10- Move Away From Your Hometown (Even If It’s Just For Few Months).

One of the most fruitful things you can do for yourself is to get away from where you have lived most of your life. Even if you love it and want to spend the rest of your life there, moving away will help you gain a better perspective and evaluate the pros and cons of your hometown. Personally, it helped me get out of my comfort zone and be intentional about exploring new places and meeting new people. It made me more grateful for the things I appreciated about home. If you know for sure that where you live now is where you want to continue to grow, consider at least doing an internship, or working at a job 3+ months someplace where you have always wanted to live.

11- Invest In Something.

One of the biggest mistakes you may be making is not considering long-term investment. Make sure to take time and learn about investment options. While saving money in your account can be good and “safe,” investing can really pay off long-term. Whether it’s buying your first home and building equity, saving up for a second home that can produce passive income, or learning about stocks and investing money in the Stock Market, take the time to develop a strategy. If you don’t find a good opportunity or you are just not comfortable with it, get aggressive about paying your debt while you can. Paying off debt becomes a lot harder when you have a family or unexpected medical bills.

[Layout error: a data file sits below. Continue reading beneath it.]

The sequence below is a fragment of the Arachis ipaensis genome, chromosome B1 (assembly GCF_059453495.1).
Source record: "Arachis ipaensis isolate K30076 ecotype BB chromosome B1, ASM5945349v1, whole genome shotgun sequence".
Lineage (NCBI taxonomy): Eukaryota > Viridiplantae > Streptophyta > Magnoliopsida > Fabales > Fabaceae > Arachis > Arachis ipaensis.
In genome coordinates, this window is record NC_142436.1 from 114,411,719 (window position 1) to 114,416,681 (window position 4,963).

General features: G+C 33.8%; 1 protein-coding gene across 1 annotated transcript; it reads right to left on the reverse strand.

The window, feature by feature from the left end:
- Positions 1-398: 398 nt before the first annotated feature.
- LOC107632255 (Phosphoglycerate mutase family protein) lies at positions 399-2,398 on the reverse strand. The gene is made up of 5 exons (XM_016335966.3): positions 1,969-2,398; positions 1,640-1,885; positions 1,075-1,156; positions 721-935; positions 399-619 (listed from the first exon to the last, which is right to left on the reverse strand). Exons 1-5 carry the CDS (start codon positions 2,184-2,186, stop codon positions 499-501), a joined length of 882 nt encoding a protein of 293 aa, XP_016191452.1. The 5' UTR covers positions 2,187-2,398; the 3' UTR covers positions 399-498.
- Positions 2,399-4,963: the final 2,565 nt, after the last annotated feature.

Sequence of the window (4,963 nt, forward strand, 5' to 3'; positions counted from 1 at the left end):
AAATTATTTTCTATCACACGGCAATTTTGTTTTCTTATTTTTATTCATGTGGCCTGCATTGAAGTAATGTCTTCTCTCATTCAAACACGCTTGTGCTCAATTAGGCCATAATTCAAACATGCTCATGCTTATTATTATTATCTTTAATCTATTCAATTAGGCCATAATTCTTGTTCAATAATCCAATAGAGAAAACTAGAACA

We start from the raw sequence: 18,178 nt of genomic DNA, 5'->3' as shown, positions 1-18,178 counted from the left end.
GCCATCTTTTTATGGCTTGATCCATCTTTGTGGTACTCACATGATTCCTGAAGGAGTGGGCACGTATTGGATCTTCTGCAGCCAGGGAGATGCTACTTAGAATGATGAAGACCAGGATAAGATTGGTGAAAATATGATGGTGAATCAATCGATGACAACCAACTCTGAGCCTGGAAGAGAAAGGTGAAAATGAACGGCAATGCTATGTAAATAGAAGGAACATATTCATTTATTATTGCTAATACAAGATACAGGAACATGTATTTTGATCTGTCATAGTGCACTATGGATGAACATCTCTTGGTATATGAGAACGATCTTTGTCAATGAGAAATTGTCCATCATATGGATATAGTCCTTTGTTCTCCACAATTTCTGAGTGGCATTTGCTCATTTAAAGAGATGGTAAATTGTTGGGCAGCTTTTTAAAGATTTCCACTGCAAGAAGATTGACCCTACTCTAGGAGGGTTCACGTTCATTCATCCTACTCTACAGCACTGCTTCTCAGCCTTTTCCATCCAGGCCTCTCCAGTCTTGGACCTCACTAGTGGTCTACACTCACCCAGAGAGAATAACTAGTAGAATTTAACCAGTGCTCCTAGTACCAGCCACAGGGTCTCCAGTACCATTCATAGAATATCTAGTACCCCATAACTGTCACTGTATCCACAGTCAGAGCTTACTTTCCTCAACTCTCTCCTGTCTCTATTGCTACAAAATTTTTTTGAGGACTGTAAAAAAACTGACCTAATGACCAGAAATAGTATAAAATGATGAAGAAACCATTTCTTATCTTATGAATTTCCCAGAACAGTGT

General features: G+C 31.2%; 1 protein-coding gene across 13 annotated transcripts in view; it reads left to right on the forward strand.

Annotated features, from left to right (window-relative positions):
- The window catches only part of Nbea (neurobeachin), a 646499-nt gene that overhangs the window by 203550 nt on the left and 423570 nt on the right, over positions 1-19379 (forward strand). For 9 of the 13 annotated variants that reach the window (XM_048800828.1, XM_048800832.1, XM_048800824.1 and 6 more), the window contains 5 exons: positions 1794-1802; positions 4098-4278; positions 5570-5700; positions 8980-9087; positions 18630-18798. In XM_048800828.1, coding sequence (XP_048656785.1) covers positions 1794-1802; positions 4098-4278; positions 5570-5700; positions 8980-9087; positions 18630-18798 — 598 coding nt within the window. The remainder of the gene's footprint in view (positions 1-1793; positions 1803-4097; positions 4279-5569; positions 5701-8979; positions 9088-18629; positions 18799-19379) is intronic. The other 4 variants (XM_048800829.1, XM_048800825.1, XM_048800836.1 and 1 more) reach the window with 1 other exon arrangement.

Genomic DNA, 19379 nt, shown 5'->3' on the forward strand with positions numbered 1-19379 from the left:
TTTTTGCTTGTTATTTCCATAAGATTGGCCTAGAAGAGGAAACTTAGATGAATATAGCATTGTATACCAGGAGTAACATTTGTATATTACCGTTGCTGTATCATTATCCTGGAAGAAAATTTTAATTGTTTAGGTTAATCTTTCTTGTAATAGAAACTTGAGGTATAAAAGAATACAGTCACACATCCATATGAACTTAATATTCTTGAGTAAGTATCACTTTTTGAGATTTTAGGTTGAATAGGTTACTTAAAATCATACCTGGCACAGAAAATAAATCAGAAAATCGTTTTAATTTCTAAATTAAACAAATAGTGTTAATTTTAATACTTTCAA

12- Give At Least 5 Years Of Your Life To Pursue Something You Are Passionate About.

This is one of the most common sentences I get from friends who  started a career in their early 20’s; “I wish I pursued my passion like you are before jumping into my current career. Now I can’t really do that and I wonder what it would have looked like if I would have pursued my passion in _________________”. Make sure to give yourself time to explore what you really, really want to do even if it does not make sense. The best-case scenario is that you will find a way for your passion to be your primary source of income and be successful in something you love. The worst-case scenario is that you spent a few years getting valuable experience and, when it’s all said and done, you can start a career without the looming regret of, “what if I would have taken the risk and went after my passion?”


Train yourself to invest in people and experiences, not in material things. Seriously. When I see people unable to afford to travel because they spent all of their money on their dream car, I feel bad for them. I met a guy once that would always try to avoid traveling and going places to keep the mileage on his car low. How sad is it that someone in their 20’s would miss amazing opportunities for the sake of having a nice car? Hold off investing your money in the better gadget, car, etc. and invest that time and money in the things that you will always remember when you are older: people and experiences.

What else would you add to the list? Comment Below!

– Johnny Youssef